But the rest of the British media appear to have shown virtually zero interest in either refuting or confirming the report of schoolchildren being executed. As far as our media searches can determine, there were only three press reports in major UK newspapers that mentioned it; and even then, only in passing.
In a brief weekly news digest, the Sunday Telegraph devoted 45 words to accusations of the atrocity, repeating the propaganda version of it as "a raid in which US forces shot dead 10 people at a suspected bomb factory." (Walter Hemmens and Alex Singleton, 'The Week; that was', Sunday Telegraph, January 3, 2010).
A 136-word item in the Mirror led, not with accusations of the execution of schoolchildren, but with the deaths of American civilians killed elsewhere in a suicide attack at a military base in Afghanistan (Stephen White, 'Base blast kills Eight US civilians', The Mirror, January 2, 2010).
The Guardian spared 28 words at the end of a report on the death of a British bomb disposal expert to note that: "The Afghan government says that 10 people were killed, including eight schoolchildren, in a village in eastern Kunar province in a night raid by international forces last weekend." (Adam Gabbatt, 'British bomb disposal expert dies after Afghan blast: "His sacrifice and courage will not be forgotten": Death brings the total toll to 245 since war began' Guardian, January 2, 2009). As ever, the headline summed up the priorities precisely: British lives count; Afghan lives are of lesser importance.
To the corporate media's shame, it was left to the US-based journalist Amy Goodman to interview Times correspondent Jerome Starkey on her excellent independent news programme, Democracy Now! The programme reported that a preliminary investigation by the United Nations reinforced Afghan claims that most of the dead were schoolboys. (Jerome Starkey interviewed by Amy Goodman, 'US-Led Forces Accused of Executing Schoolchildren in Afghanistan', Democracy Now!, January 6, 2010; http://www.democracynow.org/2010/1/6/us_led_forces_accused_of_executing)
Goodman asked Starkey what had been the response of NATO forces to the allegations. He said
"Well, initially, US and NATO forces here were very slow to say anything at all, and that possibly reflects the most secret nature of this raid. The fact that, according to Afghan investigators, these troops appear to have flown to the scene from Kabul appears to confirm speculation that this was an operation carried out by some sort of Special Forces unit, possibly even by some sort of paramilitary unit attached to one of the intelligence agencies, the foreign intelligence agencies, which operate occasionally out of the capital."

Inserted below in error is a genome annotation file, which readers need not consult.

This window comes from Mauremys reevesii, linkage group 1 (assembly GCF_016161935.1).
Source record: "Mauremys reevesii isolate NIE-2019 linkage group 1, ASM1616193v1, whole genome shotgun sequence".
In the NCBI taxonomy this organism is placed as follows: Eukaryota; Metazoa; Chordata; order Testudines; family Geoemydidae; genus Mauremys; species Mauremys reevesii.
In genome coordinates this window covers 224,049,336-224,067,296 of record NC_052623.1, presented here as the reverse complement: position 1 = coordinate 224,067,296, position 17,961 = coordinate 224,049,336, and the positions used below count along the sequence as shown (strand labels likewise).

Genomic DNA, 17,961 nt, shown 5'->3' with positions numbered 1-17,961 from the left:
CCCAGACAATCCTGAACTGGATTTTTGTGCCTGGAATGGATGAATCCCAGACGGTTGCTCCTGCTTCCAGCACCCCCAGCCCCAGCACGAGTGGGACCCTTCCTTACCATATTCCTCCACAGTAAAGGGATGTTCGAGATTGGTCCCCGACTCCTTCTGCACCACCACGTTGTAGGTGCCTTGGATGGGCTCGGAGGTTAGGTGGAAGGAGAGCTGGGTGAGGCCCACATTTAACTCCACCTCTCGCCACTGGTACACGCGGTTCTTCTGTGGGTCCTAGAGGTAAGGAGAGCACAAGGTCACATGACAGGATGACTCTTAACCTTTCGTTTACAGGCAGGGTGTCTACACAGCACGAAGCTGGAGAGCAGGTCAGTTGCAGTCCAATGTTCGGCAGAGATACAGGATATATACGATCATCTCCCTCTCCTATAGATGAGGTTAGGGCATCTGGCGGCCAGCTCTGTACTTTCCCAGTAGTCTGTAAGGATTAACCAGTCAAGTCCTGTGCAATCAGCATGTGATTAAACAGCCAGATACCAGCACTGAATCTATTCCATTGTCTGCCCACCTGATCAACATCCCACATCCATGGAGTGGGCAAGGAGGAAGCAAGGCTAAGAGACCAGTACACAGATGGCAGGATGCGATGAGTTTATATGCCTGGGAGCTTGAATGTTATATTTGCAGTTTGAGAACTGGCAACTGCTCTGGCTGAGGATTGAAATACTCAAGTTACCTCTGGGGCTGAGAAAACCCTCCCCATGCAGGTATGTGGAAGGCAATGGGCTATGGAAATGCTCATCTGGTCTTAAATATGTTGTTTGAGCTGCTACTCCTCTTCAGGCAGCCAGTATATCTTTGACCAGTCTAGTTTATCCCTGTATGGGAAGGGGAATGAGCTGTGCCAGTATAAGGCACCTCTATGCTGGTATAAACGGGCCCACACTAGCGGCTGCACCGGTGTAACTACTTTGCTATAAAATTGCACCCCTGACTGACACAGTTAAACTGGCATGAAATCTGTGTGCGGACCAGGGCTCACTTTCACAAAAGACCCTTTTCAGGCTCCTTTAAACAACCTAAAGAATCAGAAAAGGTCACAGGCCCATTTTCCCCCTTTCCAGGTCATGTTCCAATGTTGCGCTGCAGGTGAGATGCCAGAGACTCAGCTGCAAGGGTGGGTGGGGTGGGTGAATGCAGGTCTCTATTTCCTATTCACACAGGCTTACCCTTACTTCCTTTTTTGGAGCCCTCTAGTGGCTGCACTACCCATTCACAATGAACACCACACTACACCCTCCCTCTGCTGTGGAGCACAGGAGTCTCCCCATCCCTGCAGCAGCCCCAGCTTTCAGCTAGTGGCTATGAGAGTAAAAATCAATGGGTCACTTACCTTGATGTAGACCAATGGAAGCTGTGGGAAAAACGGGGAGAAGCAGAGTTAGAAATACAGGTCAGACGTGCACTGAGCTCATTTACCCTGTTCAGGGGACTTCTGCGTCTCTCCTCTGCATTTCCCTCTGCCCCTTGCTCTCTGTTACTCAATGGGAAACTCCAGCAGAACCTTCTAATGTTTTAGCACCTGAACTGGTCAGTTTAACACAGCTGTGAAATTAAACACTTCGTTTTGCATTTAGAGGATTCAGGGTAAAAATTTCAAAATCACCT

Starkey emphasised again that he had spoken to the headmaster who had given him the names and school registration numbers of all of the dead pupils. An additional tragic detail was that the headmaster was an uncle of the eight children.
The Times correspondent was candid that it had not proven possible to verify all of the details of the reported massacre:
"Given the nature of the environment, we haven't been able to travel there ourselves, and we've been relying on telephone interviews with people who are there and people who've visited the scene."
But he also made it clear that the US-led occupation authorities were giving out very little information, and had refused Afghan requests to provide details of the gunmen or to hand the men over.
The reported events are sickening. But we have been unable to find a single mention of the alleged atrocity on the BBC website. We emailed news editors at the BBC, ITN and Channel 4 News, asking why they had not reported these serious allegations of schoolchildren being executed in a US-led operation. None of them have replied. The lack of interest shown by the British news media in pursuing this story is damning indeed.
The famous maxim of the three wise monkeys who 'See no evil, hear no evil, speak no evil' is an apt description of the corporate media's response to evidence for Western atrocities.